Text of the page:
Friday, September 20, 2013

Sleepy Hollow

There is something almost irreconcilably dumb about the premise of Sleepy Hollow. A Revolutionary War soldier is transported from the past to present day at the same time as a Horseman of the Apocalypse, who he was ordered to kill by George Washington. There are also witches, and magic, and demons, and the Illuminati. It seems that we live in a day and age where it’s really tough to make a TV show unless it’s based on some pre-existing material. So, while there’s nothing wrong with a campy show about a town prone to supernatural calamity (like say, Buffy), you can hear this show groaning as it attempts to fit into the premise of Sleepy Hollow set in modern day.

Beyond the show’s unspeakably stupid premise there are a number of pilot sins that I’m surprised veterans like Kurtzman and Orci (Fringe, Alias) are making. There’s the obligatory “I just met you, let me tell you an emotional story about my past,” moment. There’s the “I’m a cop who apparently has no idea how police procedure works so I want you to put this man in a mental institution without charging him with anything because I feel like it,” scene which caused some serious shoe throwing. And of course, “I’m a police officer who dictates all my super secret research on witches, in case I’m needed as an exposition device after my death.” I could go on, but it hurts to do this.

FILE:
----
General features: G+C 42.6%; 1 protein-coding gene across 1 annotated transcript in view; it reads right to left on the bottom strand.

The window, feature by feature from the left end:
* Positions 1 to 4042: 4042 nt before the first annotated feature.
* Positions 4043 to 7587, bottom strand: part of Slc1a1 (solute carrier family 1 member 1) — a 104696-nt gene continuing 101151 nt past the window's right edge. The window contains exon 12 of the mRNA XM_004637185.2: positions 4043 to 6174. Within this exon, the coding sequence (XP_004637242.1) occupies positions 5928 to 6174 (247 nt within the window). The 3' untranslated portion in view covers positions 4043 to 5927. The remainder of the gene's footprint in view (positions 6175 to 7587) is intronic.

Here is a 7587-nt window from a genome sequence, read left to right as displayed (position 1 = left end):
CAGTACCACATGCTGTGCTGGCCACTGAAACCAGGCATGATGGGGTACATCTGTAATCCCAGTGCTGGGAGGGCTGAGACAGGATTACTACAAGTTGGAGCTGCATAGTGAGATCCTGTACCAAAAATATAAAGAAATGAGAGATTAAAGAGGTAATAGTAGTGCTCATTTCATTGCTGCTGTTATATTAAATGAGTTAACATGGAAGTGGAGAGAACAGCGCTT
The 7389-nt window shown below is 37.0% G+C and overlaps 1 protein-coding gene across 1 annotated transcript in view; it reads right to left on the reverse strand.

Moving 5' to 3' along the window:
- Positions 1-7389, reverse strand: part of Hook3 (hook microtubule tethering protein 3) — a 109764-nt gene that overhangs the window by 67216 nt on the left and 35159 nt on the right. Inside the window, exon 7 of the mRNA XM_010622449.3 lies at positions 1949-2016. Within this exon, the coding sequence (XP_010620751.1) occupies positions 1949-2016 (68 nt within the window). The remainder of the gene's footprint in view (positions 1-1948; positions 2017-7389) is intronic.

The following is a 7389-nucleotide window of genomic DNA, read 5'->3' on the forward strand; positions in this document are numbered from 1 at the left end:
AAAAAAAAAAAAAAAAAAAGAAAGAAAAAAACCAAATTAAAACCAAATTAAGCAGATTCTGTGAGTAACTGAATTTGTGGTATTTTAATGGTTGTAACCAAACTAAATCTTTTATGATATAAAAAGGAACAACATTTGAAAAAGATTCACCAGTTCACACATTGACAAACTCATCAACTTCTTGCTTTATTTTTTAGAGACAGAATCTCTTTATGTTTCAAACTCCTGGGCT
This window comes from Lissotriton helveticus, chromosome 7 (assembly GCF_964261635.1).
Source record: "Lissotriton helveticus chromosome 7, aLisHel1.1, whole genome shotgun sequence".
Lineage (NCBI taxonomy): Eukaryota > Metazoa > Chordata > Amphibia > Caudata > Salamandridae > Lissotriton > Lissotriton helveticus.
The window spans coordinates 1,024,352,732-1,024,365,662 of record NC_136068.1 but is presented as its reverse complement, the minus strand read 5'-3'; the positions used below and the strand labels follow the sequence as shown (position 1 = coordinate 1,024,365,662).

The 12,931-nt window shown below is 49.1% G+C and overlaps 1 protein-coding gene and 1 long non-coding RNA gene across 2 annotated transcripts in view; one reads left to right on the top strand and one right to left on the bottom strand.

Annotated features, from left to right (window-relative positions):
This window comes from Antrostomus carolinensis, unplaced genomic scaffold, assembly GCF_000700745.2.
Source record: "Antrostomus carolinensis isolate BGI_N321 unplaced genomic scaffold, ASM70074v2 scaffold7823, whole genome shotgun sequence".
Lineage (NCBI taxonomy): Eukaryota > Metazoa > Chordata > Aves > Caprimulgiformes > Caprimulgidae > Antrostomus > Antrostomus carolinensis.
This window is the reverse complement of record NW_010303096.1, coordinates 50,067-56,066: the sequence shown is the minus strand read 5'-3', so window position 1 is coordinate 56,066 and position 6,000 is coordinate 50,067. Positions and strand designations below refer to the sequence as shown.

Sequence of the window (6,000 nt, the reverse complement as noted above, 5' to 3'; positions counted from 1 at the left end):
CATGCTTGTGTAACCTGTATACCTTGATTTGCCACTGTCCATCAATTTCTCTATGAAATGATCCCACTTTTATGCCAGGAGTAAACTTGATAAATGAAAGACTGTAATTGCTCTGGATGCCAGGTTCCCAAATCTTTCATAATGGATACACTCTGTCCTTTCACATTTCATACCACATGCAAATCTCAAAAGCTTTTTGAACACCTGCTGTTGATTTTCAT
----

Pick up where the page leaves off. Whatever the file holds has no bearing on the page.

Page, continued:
So, you’d think, given all the poor choices and dumb-as-nails premise, this show would be a headless mess, and yet… It’s surprisingly not entirely horrible. Its one saving grace is the chemistry between the two leads. Ichabod (Tom Mison) and cop lady Abbie (Nicole Beharie) have a rapport that it immediately strong and very watchable. Ichabod is charming, she’s plucky and strong. These two are surely going to develop into one of the stronger TV couples.

So, optimistically, this show will become a typical supernatural procedural with a little Freemason/Illuminati conspiracy angle and a damned charming lead actor. On the other hand, it could try to be a twist-filled mega-story, eventually crumbling under the weight of its own stupid convoluted premise. Unfortunately, these are the Alias writers, who basically wrote the manual on how to shove a show up its own ass, so I’m not getting my hopes up.

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